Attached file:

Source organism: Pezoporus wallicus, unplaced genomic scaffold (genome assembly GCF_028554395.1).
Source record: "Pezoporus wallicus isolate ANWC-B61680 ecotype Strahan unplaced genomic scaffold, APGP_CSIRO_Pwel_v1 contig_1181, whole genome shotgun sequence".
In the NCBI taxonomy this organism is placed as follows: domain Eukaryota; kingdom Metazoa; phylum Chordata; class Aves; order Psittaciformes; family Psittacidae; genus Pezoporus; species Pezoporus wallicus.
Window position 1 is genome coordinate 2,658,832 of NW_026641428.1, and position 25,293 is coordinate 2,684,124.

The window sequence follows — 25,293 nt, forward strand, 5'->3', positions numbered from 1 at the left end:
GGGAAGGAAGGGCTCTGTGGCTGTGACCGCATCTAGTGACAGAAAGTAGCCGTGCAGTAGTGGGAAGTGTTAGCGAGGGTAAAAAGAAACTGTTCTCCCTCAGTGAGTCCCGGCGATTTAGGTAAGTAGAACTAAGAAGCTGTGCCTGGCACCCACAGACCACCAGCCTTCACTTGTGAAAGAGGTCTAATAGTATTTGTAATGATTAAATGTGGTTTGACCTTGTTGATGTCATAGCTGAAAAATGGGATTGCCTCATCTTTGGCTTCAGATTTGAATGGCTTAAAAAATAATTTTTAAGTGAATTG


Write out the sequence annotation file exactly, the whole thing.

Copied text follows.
Source organism: Pezoporus wallicus, unplaced genomic scaffold (genome assembly GCF_028554395.1).
Source record: "Pezoporus wallicus isolate ANWC-B61680 ecotype Strahan unplaced genomic scaffold, APGP_CSIRO_Pwel_v1 contig_1181, whole genome shotgun sequence".
In the NCBI taxonomy this organism is placed as follows: domain Eukaryota; kingdom Metazoa; phylum Chordata; class Aves; order Psittaciformes; family Psittacidae; genus Pezoporus; species Pezoporus wallicus.
Window position 1 is genome coordinate 2,658,832 of NW_026641428.1, and position 25,293 is coordinate 2,684,124.

The window sequence follows — 25,293 nt, forward strand, 5'->3', positions numbered from 1 at the left end:
GGGAAGGAAGGGCTCTGTGGCTGTGACCGCATCTAGTGACAGAAAGTAGCCGTGCAGTAGTGGGAAGTGTTAGCGAGGGTAAAAAGAAACTGTTCTCCCTCAGTGAGTCCCGGCGATTTAGGTAAGTAGAACTAAGAAGCTGTGCCTGGCACCCACAGACCACCAGCCTTCACTTGTGAAAGAGGTCTAATAGTATTTGTAATGATTAAATGTGGTTTGACCTTGTTGATGTCATAGCTGAAAAATGGGATTGCCTCATCTTTGGCTTCAGATTTGAATGGCTTAAAAAATAATTTTTAAGTGAATTG